Sunday, May 30, 2010

Fabric Dyer's Dictionary

I got my hands on a copy of Linda Johansen's new book called Fabric Dyer's Dictionary at Quilt Passions in Kona and decided I had to have it.

Fabric Dyer's Dictionary: 900+ Colors, Specialty Techiniques, The Only Dyeing Book You'll Ever Need!

I bought it not for the basic dyeing instructions or the techniques. I bought it because it is full of easy to use "recipes" for creating dye colors with just a few of the basic dyes. And she measures using teaspoons and not by weighing the dye.  And that's the way I like to dye.  

I dont want to have to stop and write down exactly what dyes I mixed and the proportions.  Linda has already worked that out and it's right there in front of me. And I don't want to use up lots of fabric trying to come up with my own combinations to get a blue-green that I like. All I have to do is flip though the book to that section, check out the colors and see the recipe for the one I want. 

There is nothing wrong with weighing the dye -- you have to do that to make sure you can get the same color on demand. But that's not how I dye.  I don't need to be able to create specific colors over and over so i'm fine with the teaspoon measurements. I know the pitfalls -- like not all teaspoons are created equal, and someone else can fill a tsp with way more dye powder than I can and on it goes.  But I can live with that.

Linda starts out by mixing the dye in a concentrated amount and then tells you how much of that dye concentrate to use for each color. She also does her dyeing in "baggies" and uses a standard amount of liquid depending on how much fabric is in the bag. She gives measurements for 1/4 yards and full yards but it's easy to do the math to figure out other quantities.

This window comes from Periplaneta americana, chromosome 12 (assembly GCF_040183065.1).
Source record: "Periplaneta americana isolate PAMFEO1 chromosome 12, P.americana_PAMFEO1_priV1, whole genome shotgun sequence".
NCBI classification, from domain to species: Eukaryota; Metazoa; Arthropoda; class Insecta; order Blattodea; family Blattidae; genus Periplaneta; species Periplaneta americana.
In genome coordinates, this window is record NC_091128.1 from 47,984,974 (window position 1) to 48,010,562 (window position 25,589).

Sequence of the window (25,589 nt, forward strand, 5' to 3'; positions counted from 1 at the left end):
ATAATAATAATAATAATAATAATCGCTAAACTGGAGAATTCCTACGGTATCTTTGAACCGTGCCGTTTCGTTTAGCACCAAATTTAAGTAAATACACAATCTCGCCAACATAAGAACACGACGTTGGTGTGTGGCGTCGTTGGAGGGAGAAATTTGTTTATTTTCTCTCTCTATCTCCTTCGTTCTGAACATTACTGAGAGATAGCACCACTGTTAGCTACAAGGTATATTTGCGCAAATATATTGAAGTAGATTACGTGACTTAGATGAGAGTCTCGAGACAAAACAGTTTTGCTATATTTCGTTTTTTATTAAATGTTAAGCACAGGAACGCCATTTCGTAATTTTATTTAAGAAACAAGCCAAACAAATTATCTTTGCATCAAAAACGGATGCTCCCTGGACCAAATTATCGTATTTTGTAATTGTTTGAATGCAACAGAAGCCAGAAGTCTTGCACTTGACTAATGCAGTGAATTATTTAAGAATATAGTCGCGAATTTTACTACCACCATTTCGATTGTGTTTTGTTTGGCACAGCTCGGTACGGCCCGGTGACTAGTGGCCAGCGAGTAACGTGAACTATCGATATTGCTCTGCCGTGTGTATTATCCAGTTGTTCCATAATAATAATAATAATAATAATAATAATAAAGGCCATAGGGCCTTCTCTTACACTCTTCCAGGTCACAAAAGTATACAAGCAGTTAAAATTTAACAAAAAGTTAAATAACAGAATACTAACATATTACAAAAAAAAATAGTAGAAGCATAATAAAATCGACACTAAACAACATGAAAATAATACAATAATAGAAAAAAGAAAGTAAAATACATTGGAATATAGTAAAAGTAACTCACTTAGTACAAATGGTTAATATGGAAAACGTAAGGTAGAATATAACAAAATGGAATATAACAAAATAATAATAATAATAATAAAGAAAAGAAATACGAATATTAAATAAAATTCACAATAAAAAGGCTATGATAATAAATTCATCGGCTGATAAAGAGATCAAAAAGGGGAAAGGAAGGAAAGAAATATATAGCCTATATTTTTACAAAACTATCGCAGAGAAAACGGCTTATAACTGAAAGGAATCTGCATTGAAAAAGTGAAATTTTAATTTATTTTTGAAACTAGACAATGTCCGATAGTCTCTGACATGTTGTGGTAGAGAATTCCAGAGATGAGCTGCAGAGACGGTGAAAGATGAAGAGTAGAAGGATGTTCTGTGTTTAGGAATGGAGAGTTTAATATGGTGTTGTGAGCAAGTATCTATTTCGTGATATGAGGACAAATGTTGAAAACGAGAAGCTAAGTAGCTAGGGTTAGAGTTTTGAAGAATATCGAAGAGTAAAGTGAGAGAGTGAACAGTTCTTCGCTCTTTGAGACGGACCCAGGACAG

I don't dye in baggies and I typically want multiple colors and lots of texture in my fabric so I didn't use her method for manipulating the fabric in the dye and I used way less water than she did. But I did follow her recipes for mixing the colors and was happy with the results. Maybe now I don't have to own one of each of the colors that the dyehouses sell. Just a few will do it for me beacuse now I know what colors and in what proportions to start mixing to come up with what I had in mind.

I found her instructions easy to follow and because she repeats the same information for each color recipe, it's easy to follow along.

I just wish they would have published this with a spiral binding so it would lay flat on the table. It would be so much easier to use it that way.


sonja said...

that sounds like a really good book for dying cloth. you might be able to take it to a kinko's or ups store as someplaces can rebind books for you.

sonja said...

or you could put a sheet of plexigalss on opened book?

Kathy said...

Thanks for the ideas Sonja. I think I will try to get it rebound with a spiral binding the next time I get into Kona.